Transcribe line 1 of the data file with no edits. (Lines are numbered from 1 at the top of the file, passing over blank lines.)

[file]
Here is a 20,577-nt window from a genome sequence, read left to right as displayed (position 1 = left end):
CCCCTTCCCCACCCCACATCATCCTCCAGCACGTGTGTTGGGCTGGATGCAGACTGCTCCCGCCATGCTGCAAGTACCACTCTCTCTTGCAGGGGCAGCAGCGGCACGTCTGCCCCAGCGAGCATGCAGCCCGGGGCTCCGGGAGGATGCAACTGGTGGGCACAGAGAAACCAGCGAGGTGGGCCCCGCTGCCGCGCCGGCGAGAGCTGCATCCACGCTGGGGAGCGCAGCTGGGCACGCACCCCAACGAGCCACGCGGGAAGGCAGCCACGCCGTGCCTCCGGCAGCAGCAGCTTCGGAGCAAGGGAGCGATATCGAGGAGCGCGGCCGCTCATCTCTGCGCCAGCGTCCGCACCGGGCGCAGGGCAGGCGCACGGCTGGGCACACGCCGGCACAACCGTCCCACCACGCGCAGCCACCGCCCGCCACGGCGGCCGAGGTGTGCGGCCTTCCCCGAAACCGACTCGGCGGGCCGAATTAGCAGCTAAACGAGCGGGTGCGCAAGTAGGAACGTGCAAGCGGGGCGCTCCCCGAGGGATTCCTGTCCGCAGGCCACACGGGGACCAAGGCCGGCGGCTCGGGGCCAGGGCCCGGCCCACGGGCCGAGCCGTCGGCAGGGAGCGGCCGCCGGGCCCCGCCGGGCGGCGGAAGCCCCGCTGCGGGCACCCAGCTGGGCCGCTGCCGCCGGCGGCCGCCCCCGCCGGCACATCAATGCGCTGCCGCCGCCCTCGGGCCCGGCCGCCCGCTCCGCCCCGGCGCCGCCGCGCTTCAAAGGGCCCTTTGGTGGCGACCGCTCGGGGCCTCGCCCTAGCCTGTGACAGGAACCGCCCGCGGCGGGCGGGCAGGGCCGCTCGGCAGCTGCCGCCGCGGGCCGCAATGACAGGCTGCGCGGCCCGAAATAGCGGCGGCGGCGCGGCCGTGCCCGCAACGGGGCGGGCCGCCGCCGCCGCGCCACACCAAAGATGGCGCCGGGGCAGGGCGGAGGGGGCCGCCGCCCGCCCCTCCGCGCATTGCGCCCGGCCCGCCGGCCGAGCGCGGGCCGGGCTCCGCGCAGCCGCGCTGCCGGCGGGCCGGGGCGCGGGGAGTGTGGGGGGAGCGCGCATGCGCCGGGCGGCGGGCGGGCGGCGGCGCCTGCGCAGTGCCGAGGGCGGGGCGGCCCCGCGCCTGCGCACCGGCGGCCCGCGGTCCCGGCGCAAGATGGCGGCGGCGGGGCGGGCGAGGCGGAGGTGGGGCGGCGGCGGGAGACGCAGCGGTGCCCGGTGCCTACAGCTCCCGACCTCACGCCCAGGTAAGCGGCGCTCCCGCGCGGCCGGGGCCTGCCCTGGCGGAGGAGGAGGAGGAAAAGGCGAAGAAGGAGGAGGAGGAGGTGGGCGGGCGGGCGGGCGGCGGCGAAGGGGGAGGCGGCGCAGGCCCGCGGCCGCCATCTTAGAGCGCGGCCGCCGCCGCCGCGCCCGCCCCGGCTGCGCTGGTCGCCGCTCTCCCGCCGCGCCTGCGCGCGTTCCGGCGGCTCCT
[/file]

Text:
Here is a 20,577-nt window from a genome sequence, read left to right as displayed (position 1 = left end):